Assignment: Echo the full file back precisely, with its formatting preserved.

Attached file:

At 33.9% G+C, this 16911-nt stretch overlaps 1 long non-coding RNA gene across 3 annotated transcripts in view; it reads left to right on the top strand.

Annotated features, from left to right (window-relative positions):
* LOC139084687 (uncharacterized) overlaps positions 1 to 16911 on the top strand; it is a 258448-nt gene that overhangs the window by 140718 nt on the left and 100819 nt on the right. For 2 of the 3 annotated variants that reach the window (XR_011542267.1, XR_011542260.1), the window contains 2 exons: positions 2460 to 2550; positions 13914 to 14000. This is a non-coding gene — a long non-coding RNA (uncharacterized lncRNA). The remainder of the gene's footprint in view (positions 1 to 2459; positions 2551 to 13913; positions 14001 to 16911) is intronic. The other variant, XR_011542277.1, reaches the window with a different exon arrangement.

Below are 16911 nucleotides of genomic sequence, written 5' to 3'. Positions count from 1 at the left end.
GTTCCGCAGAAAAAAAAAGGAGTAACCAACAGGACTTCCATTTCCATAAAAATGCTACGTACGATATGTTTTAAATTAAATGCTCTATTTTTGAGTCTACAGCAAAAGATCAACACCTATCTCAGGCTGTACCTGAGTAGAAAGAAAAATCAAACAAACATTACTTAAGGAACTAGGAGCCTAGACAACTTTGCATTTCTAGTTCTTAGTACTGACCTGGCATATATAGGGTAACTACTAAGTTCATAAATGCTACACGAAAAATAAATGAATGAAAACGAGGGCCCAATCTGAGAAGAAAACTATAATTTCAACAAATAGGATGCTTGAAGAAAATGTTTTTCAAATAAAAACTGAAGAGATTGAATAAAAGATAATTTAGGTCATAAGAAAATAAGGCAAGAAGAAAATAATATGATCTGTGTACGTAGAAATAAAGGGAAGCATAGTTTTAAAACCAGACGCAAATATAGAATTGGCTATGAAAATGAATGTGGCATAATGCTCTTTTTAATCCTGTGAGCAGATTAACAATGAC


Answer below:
At 33.9% G+C, this 16911-nt stretch overlaps 1 long non-coding RNA gene across 3 annotated transcripts in view; it reads left to right on the top strand.

Annotated features, from left to right (window-relative positions):
* LOC139084687 (uncharacterized) overlaps positions 1 to 16911 on the top strand; it is a 258448-nt gene that overhangs the window by 140718 nt on the left and 100819 nt on the right. For 2 of the 3 annotated variants that reach the window (XR_011542267.1, XR_011542260.1), the window contains 2 exons: positions 2460 to 2550; positions 13914 to 14000. This is a non-coding gene — a long non-coding RNA (uncharacterized lncRNA). The remainder of the gene's footprint in view (positions 1 to 2459; positions 2551 to 13913; positions 14001 to 16911) is intronic. The other variant, XR_011542277.1, reaches the window with a different exon arrangement.

Below are 16911 nucleotides of genomic sequence, written 5' to 3'. Positions count from 1 at the left end.
GTTCCGCAGAAAAAAAAAGGAGTAACCAACAGGACTTCCATTTCCATAAAAATGCTACGTACGATATGTTTTAAATTAAATGCTCTATTTTTGAGTCTACAGCAAAAGATCAACACCTATCTCAGGCTGTACCTGAGTAGAAAGAAAAATCAAACAAACATTACTTAAGGAACTAGGAGCCTAGACAACTTTGCATTTCTAGTTCTTAGTACTGACCTGGCATATATAGGGTAACTACTAAGTTCATAAATGCTACACGAAAAATAAATGAATGAAAACGAGGGCCCAATCTGAGAAGAAAACTATAATTTCAACAAATAGGATGCTTGAAGAAAATGTTTTTCAAATAAAAACTGAAGAGATTGAATAAAAGATAATTTAGGTCATAAGAAAATAAGGCAAGAAGAAAATAATATGATCTGTGTACGTAGAAATAAAGGGAAGCATAGTTTTAAAACCAGACGCAAATATAGAATTGGCTATGAAAATGAATGTGGCATAATGCTCTTTTTAATCCTGTGAGCAGATTAACAATGAC